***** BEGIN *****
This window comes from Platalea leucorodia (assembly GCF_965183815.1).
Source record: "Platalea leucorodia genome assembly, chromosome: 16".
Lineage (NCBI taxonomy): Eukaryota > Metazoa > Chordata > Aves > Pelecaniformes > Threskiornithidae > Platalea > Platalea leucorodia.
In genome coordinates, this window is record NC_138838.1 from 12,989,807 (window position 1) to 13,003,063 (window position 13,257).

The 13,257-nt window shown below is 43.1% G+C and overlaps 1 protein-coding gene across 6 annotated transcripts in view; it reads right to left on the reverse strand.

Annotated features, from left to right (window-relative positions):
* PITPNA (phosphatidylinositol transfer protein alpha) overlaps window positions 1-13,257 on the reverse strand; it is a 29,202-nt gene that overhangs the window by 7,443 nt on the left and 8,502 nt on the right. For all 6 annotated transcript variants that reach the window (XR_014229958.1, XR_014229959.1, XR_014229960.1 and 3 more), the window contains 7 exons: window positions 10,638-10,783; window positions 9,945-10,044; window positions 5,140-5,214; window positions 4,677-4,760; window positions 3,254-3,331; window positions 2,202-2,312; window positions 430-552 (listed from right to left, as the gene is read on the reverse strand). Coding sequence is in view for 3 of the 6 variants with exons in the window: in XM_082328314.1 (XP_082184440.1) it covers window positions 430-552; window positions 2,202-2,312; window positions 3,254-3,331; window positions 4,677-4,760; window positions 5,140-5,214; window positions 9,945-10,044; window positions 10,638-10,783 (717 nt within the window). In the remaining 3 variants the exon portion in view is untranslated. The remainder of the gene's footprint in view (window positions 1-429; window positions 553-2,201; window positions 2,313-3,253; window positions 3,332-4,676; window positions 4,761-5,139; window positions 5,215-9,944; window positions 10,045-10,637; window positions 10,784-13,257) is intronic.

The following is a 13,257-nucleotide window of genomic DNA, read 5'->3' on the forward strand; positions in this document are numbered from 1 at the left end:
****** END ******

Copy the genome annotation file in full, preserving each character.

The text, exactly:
This window comes from Platalea leucorodia (assembly GCF_965183815.1).
Source record: "Platalea leucorodia genome assembly, chromosome: 16".
Lineage (NCBI taxonomy): Eukaryota > Metazoa > Chordata > Aves > Pelecaniformes > Threskiornithidae > Platalea > Platalea leucorodia.
In genome coordinates, this window is record NC_138838.1 from 12,989,807 (window position 1) to 13,003,063 (window position 13,257).

The 13,257-nt window shown below is 43.1% G+C and overlaps 1 protein-coding gene across 6 annotated transcripts in view; it reads right to left on the reverse strand.

Annotated features, from left to right (window-relative positions):
* PITPNA (phosphatidylinositol transfer protein alpha) overlaps window positions 1-13,257 on the reverse strand; it is a 29,202-nt gene that overhangs the window by 7,443 nt on the left and 8,502 nt on the right. For all 6 annotated transcript variants that reach the window (XR_014229958.1, XR_014229959.1, XR_014229960.1 and 3 more), the window contains 7 exons: window positions 10,638-10,783; window positions 9,945-10,044; window positions 5,140-5,214; window positions 4,677-4,760; window positions 3,254-3,331; window positions 2,202-2,312; window positions 430-552 (listed from right to left, as the gene is read on the reverse strand). Coding sequence is in view for 3 of the 6 variants with exons in the window: in XM_082328314.1 (XP_082184440.1) it covers window positions 430-552; window positions 2,202-2,312; window positions 3,254-3,331; window positions 4,677-4,760; window positions 5,140-5,214; window positions 9,945-10,044; window positions 10,638-10,783 (717 nt within the window). In the remaining 3 variants the exon portion in view is untranslated. The remainder of the gene's footprint in view (window positions 1-429; window positions 553-2,201; window positions 2,313-3,253; window positions 3,332-4,676; window positions 4,761-5,139; window positions 5,215-9,944; window positions 10,045-10,637; window positions 10,784-13,257) is intronic.

The following is a 13,257-nucleotide window of genomic DNA, read 5'->3' on the forward strand; positions in this document are numbered from 1 at the left end: